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UPDATED: Average Home's Tax Increases Almost $500

Town officials say the spike arrived because a break the town received last year on its debt exclusion was a one-time event.

Selectmen approved the 2011-12 tax rate on Monday and kept the property tax-rate burden at 175 percent for businesses and 100 percent for residences.

The fiscal 2012 rate is $17.99 per $1,000 property valuation for residential properties, and $33.41 per $1,000 property valuation for commercial properties.

The residential rate rose about 8 percent over the 2011 rate of $16.60 per $1,000 property valuation.

When factoring decreased home values the real tax increase was about 6 percent, the town administrator said.

The owner of an average-priced, single-family home will see a $494 increase in taxes.

Last year's gain for taxpayers was offset by this year's loss, Town Administrator Andrew Maylor said.

Last year the town realized savings associated with the financing of the high school project, he said.

The town enjoyed a one-time savings of about $1 million on its debt exclusion — payment on bonded projects — due to a restructuring arrangement with the state.

This debt payment holiday masked what would have been about a $250 increase in taxes from the levy last year, the town administrator said.

The town ended up with a minimal increase in taxes last year as a result of the restructuring, he said.

This year the $1 million debt exclusion holiday went away.

So the town was responsible for both the typical increase to the tax levy allowed under Proposition 21/2, and it was on the hook for bond financing payments, the administrator said.

So instead of having a tax increase of $250 last year, and a tax increase of $250 this year, the town is paying the entire $500 this year, he said.

The grim tax news prompted board member Barry Greenfield to say the trend can not continue.

He said the town would either have to raise additional revenue or cut expenses.

Earlier in Monday's meeting representatives of the Board of Assessors recommended keeping the residential rate at 100 percent and the commercial rate at 175 percent.

The Fiscal 2011 rate was $16.60 per $1,000 property valuation; and the business tax rate was $30.80.

In 2010 the tax rate was $16.48 per $1,000 property valuation for residences and $30.58 per $1,000 valuation for commercial property.

In 2009 the residential rate was $14.43 for residences and the commercial rate was $26.63.

And in 2008, the residential rate was $13.63 and the commercial rate was $25.21.

Dave Foye November 22, 2011 at 01:35 PM
I'm really disappointed. I don't know what I would do if I was on a fixed income in Swampscott. Can't complain too loud, because I didn't go to the meetings, but I won't miss the next one.
Gizmo November 22, 2011 at 01:38 PM
The people of Swampscott need to stop this. By getting out to vote! The last turnout was sad. If you don't vote - Don't whine.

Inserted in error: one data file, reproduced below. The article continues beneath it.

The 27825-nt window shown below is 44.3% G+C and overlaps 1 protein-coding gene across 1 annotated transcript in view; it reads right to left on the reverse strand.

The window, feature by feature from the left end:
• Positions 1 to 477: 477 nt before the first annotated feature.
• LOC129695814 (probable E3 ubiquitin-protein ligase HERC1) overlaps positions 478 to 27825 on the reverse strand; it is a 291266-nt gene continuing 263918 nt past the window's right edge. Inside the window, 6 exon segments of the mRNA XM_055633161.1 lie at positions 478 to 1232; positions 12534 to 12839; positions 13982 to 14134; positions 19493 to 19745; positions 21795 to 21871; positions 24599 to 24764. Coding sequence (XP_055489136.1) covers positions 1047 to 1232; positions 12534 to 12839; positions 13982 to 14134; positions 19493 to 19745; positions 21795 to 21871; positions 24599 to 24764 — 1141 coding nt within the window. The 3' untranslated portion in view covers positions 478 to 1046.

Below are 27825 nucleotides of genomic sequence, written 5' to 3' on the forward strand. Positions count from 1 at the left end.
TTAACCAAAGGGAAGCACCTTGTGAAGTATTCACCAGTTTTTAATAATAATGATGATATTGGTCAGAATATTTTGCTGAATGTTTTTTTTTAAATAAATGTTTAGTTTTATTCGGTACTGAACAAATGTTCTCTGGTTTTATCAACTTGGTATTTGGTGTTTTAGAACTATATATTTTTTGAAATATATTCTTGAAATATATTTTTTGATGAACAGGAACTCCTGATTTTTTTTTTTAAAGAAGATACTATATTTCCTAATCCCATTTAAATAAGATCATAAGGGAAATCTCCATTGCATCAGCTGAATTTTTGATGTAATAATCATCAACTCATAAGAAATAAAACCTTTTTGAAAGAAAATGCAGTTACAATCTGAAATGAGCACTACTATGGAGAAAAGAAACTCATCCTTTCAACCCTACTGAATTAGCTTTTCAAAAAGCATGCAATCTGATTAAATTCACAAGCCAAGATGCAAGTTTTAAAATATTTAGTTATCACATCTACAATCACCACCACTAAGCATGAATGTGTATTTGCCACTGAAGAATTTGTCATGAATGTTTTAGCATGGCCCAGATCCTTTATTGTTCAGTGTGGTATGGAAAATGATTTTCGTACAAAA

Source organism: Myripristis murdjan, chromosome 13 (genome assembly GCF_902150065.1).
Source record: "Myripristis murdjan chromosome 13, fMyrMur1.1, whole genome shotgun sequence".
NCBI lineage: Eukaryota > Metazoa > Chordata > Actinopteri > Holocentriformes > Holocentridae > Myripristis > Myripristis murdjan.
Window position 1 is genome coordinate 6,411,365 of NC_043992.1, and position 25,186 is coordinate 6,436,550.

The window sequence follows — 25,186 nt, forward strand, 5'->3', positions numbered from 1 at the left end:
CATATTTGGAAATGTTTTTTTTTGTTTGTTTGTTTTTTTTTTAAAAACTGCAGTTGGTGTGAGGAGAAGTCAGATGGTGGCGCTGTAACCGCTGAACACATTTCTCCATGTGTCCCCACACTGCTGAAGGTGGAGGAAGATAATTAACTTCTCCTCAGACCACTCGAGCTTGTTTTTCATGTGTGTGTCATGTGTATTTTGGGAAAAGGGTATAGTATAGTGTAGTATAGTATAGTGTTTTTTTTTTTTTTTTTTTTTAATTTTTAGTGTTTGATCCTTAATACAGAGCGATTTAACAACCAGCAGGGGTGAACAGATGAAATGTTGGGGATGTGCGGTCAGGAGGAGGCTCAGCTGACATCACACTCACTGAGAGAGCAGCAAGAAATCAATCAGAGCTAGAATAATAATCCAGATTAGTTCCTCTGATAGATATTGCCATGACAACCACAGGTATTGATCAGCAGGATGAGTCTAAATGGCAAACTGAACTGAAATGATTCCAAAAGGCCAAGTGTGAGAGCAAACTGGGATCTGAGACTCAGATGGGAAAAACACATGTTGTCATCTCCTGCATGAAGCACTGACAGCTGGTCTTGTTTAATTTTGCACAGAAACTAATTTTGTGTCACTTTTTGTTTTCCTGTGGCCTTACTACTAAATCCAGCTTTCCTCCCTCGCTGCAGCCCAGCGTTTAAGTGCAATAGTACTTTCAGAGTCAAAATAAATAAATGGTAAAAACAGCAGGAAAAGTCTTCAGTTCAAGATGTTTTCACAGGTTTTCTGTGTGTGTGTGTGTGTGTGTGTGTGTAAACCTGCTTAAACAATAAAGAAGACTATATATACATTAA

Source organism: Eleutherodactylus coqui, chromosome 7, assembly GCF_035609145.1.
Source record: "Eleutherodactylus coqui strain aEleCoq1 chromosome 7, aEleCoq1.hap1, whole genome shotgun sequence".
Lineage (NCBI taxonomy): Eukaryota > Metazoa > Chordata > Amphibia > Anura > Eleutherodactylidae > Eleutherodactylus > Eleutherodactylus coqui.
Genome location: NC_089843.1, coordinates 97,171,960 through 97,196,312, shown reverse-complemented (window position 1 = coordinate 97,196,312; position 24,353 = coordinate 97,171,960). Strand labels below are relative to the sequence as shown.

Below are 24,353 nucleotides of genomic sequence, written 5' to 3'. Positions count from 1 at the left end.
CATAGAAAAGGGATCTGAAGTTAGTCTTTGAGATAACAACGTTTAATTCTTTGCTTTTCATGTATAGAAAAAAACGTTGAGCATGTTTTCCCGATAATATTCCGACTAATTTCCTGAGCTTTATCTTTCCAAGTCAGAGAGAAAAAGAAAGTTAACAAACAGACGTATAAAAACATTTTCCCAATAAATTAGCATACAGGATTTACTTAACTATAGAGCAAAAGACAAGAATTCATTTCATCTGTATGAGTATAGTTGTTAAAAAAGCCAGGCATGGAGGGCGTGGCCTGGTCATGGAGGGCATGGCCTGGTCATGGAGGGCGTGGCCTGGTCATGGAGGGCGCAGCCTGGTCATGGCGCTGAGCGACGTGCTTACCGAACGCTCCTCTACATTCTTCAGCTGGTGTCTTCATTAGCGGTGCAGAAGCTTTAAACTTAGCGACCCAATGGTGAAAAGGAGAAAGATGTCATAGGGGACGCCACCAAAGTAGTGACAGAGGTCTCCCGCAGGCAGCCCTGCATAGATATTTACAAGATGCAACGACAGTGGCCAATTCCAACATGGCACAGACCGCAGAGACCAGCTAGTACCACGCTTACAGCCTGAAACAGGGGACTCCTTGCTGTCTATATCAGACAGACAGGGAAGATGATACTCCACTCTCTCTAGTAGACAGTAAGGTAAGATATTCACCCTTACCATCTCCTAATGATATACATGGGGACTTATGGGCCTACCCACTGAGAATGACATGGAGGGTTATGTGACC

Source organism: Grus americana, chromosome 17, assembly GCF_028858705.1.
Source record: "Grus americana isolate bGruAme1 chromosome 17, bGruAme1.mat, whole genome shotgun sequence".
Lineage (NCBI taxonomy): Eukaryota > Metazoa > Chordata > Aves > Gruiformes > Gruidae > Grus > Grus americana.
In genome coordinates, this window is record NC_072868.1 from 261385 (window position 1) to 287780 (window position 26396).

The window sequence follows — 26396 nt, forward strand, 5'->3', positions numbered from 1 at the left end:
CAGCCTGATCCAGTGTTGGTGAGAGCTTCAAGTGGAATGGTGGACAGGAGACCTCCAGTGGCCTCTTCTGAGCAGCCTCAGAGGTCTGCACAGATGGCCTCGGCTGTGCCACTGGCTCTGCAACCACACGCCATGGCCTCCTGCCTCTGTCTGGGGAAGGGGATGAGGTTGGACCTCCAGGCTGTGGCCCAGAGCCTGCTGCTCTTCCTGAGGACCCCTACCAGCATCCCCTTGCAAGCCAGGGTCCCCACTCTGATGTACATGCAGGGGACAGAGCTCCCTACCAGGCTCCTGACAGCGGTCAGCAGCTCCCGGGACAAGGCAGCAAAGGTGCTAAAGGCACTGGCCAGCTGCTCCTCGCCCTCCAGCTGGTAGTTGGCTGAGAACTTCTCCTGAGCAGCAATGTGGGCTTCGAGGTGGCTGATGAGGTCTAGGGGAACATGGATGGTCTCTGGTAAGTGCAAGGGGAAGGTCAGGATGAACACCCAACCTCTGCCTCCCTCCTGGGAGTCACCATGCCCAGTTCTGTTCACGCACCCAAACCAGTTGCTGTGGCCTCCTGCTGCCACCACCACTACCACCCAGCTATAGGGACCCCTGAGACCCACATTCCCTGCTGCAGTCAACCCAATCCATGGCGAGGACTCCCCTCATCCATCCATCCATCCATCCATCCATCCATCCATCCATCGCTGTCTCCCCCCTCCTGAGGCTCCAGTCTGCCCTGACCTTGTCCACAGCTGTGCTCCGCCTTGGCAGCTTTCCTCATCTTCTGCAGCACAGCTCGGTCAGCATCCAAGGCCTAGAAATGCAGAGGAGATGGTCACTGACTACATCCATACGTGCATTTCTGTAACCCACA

Tom November 22, 2011 at 02:23 PM
Selectman Barry Greenfield is spot on that this trend can not continue but there also needs to be action, not just words.
Whisky November 22, 2011 at 02:25 PM
Please explain how taxes can go up 8% under Prop 2 1/2 ?
Dones1968 November 22, 2011 at 05:58 PM
The article mentions Prop 2/12 but does not do a good job explaining how an 8% increase this year is allowed. I understand we got a break last year, but even assuming a 0% increase last year, I would think this year's increase would have to be capped at 5%. Barry is right that this is unsustainable. The residential tax rate has risen by 60% since 2005 (from $11.29 to $17.99). If this rate if increase continues, we'll be looking at a rate of $29 in another 6 years (or an avg tax bill of $14k).
Dave Foye November 22, 2011 at 06:16 PM
In round figures, this should raise $3 million. Earlier this month, Mr. Maylor presented a report that said we were only about $500 thousand short! I admit I don't have all the figures, but that seems like a huge gap.
george depaolo November 22, 2011 at 08:17 PM
Oh well, Just keep looking at the front yards around town, the For Sale Signs sum it up. The average person is being out-priced to live in this town.....its really to bad.
tony November 22, 2011 at 10:30 PM
I don't think I've ever missed an election vote in town.However,I can count the number of canidates[not including townwide elections]that I've had win on one hand.Geomaj hits the nail on the head when he says the voting turnout is dismal. The same people from the same party keep getting sent back over and over and we wonder how we got here.It's pretty sad.
brian November 23, 2011 at 12:59 PM
Didn't Mr. Maylor praise the finances of the town last budget when he recommended and the selectman approved the additional new hires and other expenses? The way they were talking and everyone was patting themselves on the back,it sounded like the Town was fically sound. Why would they increase expenditures, when knowing that they would need to raise taxes? Now when setting the tax rate the sky is falling again.
Gizmo November 23, 2011 at 03:14 PM
I'd like an ansewer to this question also.
Gizmo November 23, 2011 at 03:15 PM
Sad but true. And it has crossed my mind also.

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